Should you cash in your whole pension pot
Should you cash in your whole pension pot?
28th November 2016
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Drawdown pensions: are they right for you?

drawdown pension

April 2015 saw some of the most radical changes to pensions come into effect giving us more freedom and flexibility than ever before. We can now choose exactly how we use our pension once we retire; great news all round.

The problem is that with freedom comes choice and choice can be a tricky thing, especially when it comes to pensions. How do you decide what the best option is when there is no way to predict what the future will bring?

Drawdown pensions allow us to take income from our pension, as and when we need it. Sounds brilliant in theory? The biggest issue is that there can be a lot of risk involved. As we don’t know how long we will live, we could take too much out too soon and leave ourselves little to live on in later life.

That said; there are many benefits to drawdown pensions and if managed carefully this could be the right option for you.

A big advantage of the drawdown pension is that you can change how much income you take each year. This is good news if you are still working. You can choose not to take anything whilst you’re still earning a salary or you can top up your income.

Another option is to reduce the hours you work and replace the lost income with income from your pension instead. Once you leave employment you can choose to withdraw more, buy an annuity or top up with other pensions and savings. You do need to be aware of the income tax thresholds to make sure you don’t jump from 20% to 40% income tax but as long as you plan wisely this can be easily avoided.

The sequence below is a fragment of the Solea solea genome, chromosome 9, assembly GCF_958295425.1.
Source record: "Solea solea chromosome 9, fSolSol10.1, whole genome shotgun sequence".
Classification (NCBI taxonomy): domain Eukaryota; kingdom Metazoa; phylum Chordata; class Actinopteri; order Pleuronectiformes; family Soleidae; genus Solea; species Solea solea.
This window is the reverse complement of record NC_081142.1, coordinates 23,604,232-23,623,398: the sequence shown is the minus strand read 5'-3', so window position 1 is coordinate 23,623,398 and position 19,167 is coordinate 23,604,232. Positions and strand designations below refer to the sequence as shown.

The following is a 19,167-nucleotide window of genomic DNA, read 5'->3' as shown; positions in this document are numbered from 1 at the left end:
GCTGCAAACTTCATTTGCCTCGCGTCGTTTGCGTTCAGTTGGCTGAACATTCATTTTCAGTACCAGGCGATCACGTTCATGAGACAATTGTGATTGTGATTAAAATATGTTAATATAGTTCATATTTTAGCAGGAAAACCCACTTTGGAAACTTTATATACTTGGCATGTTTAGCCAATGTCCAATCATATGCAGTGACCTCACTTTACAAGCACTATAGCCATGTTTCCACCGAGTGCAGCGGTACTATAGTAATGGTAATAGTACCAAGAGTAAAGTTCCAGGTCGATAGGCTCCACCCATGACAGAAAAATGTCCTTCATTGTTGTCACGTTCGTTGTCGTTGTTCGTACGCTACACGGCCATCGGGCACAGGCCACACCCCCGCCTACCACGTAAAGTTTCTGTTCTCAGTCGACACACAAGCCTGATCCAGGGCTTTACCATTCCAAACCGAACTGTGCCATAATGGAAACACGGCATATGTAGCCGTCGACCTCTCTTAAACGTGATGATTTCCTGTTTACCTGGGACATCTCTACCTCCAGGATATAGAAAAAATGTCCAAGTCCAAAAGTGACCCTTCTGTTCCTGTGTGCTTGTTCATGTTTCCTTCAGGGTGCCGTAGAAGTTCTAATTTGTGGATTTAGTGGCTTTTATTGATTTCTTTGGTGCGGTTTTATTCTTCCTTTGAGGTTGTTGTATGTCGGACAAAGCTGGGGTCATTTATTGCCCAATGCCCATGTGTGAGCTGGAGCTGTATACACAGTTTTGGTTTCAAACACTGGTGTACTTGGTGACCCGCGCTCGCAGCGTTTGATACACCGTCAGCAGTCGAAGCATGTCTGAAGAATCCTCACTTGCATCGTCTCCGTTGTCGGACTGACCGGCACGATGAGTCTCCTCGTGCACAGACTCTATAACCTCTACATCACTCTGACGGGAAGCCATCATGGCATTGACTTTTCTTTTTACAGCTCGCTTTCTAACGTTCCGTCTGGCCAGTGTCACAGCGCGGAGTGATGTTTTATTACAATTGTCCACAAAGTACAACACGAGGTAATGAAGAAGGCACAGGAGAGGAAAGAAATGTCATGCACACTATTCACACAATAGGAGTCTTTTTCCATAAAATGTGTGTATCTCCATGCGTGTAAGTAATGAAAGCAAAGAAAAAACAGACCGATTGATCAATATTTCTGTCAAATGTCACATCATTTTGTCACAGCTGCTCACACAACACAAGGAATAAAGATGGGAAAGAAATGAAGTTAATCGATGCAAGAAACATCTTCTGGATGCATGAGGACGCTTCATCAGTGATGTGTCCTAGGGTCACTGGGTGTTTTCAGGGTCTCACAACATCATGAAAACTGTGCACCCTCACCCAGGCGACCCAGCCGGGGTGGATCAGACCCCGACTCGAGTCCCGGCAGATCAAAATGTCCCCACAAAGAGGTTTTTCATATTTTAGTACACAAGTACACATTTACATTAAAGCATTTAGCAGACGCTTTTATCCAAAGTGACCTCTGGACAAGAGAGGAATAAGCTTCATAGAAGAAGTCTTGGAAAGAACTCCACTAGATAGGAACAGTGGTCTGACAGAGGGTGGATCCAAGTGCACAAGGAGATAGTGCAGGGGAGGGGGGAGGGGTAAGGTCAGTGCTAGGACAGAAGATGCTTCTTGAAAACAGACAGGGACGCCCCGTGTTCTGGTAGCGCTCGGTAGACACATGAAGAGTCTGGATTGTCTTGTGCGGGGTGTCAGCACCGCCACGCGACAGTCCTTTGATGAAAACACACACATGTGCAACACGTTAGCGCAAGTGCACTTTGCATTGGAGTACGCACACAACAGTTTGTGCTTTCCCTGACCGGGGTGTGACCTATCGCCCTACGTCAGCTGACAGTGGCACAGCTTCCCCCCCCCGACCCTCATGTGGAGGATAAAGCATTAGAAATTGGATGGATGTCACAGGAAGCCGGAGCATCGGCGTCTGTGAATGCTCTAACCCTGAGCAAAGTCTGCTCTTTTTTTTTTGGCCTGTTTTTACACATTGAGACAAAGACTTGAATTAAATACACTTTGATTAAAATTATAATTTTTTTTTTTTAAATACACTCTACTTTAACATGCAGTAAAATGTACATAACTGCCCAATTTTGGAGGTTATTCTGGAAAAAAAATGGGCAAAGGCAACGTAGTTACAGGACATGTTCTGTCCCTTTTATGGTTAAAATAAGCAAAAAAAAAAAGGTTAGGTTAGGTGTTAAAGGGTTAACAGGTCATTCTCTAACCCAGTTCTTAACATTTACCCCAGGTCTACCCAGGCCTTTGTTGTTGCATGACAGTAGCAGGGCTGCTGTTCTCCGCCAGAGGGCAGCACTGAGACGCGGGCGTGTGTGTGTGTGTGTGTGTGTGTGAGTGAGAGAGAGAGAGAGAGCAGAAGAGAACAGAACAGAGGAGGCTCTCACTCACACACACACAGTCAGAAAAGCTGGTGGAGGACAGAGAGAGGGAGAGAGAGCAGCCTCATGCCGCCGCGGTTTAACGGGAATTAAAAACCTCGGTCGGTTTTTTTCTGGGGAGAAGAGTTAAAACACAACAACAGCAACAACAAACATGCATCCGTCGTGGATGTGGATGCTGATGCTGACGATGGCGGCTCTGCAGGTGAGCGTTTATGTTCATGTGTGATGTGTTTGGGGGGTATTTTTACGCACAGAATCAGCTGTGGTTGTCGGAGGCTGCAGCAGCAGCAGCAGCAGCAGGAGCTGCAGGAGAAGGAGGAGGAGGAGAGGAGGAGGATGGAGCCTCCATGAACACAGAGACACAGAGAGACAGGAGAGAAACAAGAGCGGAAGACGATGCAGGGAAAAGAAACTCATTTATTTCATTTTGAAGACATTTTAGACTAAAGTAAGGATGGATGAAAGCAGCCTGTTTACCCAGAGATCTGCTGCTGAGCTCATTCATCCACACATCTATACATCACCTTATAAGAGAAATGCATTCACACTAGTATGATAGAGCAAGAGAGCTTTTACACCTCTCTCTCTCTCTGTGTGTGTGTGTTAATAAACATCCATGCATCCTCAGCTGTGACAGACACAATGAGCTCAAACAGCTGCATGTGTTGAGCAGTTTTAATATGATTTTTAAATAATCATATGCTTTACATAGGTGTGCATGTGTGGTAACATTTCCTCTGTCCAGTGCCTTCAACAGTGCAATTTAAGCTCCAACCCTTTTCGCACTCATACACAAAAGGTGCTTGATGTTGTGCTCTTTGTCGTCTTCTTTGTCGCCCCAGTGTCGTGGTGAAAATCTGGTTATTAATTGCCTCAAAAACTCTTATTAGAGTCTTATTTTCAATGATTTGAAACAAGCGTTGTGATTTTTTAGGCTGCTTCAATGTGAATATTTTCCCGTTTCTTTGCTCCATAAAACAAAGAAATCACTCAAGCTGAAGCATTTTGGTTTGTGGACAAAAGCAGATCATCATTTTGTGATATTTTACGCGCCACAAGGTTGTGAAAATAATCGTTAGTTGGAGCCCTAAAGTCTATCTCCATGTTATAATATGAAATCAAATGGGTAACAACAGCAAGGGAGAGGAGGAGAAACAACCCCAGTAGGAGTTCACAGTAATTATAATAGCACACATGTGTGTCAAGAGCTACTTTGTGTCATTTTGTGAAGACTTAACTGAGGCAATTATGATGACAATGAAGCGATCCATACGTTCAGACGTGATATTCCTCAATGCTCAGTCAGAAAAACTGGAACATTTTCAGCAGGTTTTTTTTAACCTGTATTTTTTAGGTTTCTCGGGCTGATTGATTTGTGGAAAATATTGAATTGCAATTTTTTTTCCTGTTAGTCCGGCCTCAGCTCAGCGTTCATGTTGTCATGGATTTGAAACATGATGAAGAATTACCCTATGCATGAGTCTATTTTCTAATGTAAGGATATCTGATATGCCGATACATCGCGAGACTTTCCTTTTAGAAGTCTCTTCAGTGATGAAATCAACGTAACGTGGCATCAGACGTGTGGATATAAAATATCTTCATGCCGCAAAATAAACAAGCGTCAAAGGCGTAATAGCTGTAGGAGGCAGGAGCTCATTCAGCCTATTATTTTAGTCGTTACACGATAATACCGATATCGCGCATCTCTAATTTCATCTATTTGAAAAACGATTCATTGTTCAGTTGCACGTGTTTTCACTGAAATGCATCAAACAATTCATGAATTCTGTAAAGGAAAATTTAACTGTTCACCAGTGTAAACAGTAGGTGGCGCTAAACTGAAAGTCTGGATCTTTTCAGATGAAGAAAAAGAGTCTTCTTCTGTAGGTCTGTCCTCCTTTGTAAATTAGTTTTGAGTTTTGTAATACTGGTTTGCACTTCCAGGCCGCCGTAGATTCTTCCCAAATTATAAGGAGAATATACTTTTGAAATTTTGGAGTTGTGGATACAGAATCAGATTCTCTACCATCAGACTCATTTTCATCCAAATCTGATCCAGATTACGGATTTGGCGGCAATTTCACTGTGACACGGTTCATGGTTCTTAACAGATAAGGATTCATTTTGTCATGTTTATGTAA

As your circumstances change you can increase or decrease the income you draw from your pot. Some people choose to just take out the income they have made on the investments which reduces the chances of you running your pot down too quickly.

There is also the option of taking a cash lump sum. You can take 25% of your pension pot tax free at the point of retirement. This is useful if you want to clear your mortgage, take a trip, make a big investment or just have a bit of a splurge.


Taking the lump sum is optional, you may prefer to make smaller withdrawals as and when you need them.

Whatever you don’t withdraw from your pot is invested; usually in the same way as it was invested before you retired, probably in stocks and shares. This could mean that your pension grows even further but as with many investments it can also carry a risk. The stock market is volatile and there is a chance your investment may not grow as quickly as you hope and could even reduce in value.

Another appealing aspect of the drawdown option is that if you die your loved ones will inherit the pot. This means that it’s your family that benefit from all your years of saving rather than pensions providers. Of course we hope that you’ll live for many years after retirement but it’s always good to know loved ones will be provided for if the worst happens.

Drawdown pensions aren’t for everyone and you should seek independent financial advice if you’re considering this option. You need to give proper thought to planning your income after retirement and protecting your future finances. It’s important to consider all the options carefully.

If you’d like friendly, professional advice on pensions, or any aspect of financial planning, then Rockwood Financial Solutions would love to hear from you. We believe in working with our clients to find options that best suit their individual requirements, and we can help you too. Contact us today to find out more.

Nothing in this blog constitutes financial advice or recommendations, for more information please contact Rockwood Financial Solutions on 0330 332 2679.